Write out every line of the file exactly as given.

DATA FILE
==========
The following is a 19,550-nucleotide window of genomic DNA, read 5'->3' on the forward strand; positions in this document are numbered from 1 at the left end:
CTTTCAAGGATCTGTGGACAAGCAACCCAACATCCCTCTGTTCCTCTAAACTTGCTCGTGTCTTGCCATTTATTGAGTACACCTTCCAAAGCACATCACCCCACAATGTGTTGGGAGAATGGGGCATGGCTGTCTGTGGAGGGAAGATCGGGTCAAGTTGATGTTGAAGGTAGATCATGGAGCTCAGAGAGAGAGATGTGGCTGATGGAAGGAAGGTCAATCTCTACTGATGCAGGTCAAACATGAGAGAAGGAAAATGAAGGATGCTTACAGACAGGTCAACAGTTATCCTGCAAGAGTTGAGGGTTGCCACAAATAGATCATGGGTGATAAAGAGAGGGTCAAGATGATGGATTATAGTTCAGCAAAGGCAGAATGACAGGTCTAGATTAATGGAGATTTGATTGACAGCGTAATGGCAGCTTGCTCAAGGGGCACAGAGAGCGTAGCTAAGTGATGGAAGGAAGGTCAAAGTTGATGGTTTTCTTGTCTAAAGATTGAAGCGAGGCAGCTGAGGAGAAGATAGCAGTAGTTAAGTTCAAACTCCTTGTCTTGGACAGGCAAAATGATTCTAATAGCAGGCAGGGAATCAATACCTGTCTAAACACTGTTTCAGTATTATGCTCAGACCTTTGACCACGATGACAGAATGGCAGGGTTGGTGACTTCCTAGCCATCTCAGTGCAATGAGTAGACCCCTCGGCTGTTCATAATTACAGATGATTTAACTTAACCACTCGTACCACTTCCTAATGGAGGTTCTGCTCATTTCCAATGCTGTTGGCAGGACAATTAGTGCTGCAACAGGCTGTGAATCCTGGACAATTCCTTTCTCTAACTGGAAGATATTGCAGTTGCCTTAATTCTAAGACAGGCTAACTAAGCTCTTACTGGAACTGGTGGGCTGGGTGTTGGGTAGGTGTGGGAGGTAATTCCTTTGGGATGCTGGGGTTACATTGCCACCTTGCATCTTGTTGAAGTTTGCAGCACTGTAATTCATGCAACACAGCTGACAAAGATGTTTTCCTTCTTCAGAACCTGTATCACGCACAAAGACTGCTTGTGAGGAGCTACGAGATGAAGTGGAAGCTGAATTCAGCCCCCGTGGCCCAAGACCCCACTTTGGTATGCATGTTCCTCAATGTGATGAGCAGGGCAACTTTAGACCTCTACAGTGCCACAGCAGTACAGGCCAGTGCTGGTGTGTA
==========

The following is a 19,550-nucleotide window of genomic DNA, read 5'->3' on the forward strand; positions in this document are numbered from 1 at the left end:
CTTTCAAGGATCTGTGGACAAGCAACCCAACATCCCTCTGTTCCTCTAAACTTGCTCGTGTCTTGCCATTTATTGAGTACACCTTCCAAAGCACATCACCCCACAATGTGTTGGGAGAATGGGGCATGGCTGTCTGTGGAGGGAAGATCGGGTCAAGTTGATGTTGAAGGTAGATCATGGAGCTCAGAGAGAGAGATGTGGCTGATGGAAGGAAGGTCAATCTCTACTGATGCAGGTCAAACATGAGAGAAGGAAAATGAAGGATGCTTACAGACAGGTCAACAGTTATCCTGCAAGAGTTGAGGGTTGCCACAAATAGATCATGGGTGATAAAGAGAGGGTCAAGATGATGGATTATAGTTCAGCAAAGGCAGAATGACAGGTCTAGATTAATGGAGATTTGATTGACAGCGTAATGGCAGCTTGCTCAAGGGGCACAGAGAGCGTAGCTAAGTGATGGAAGGAAGGTCAAAGTTGATGGTTTTCTTGTCTAAAGATTGAAGCGAGGCAGCTGAGGAGAAGATAGCAGTAGTTAAGTTCAAACTCCTTGTCTTGGACAGGCAAAATGATTCTAATAGCAGGCAGGGAATCAATACCTGTCTAAACACTGTTTCAGTATTATGCTCAGACCTTTGACCACGATGACAGAATGGCAGGGTTGGTGACTTCCTAGCCATCTCAGTGCAATGAGTAGACCCCTCGGCTGTTCATAATTACAGATGATTTAACTTAACCACTCGTACCACTTCCTAATGGAGGTTCTGCTCATTTCCAATGCTGTTGGCAGGACAATTAGTGCTGCAACAGGCTGTGAATCCTGGACAATTCCTTTCTCTAACTGGAAGATATTGCAGTTGCCTTAATTCTAAGACAGGCTAACTAAGCTCTTACTGGAACTGGTGGGCTGGGTGTTGGGTAGGTGTGGGAGGTAATTCCTTTGGGATGCTGGGGTTACATTGCCACCTTGCATCTTGTTGAAGTTTGCAGCACTGTAATTCATGCAACACAGCTGACAAAGATGTTTTCCTTCTTCAGAACCTGTATCACGCACAAAGACTGCTTGTGAGGAGCTACGAGATGAAGTGGAAGCTGAATTCAGCCCCCGTGGCCCAAGACCCCACTTTGGTATGCATGTTCCTCAATGTGATGAGCAGGGCAACTTTAGACCTCTACAGTGCCACAGCAGTACAGGCCAGTGCTGGTGTGTA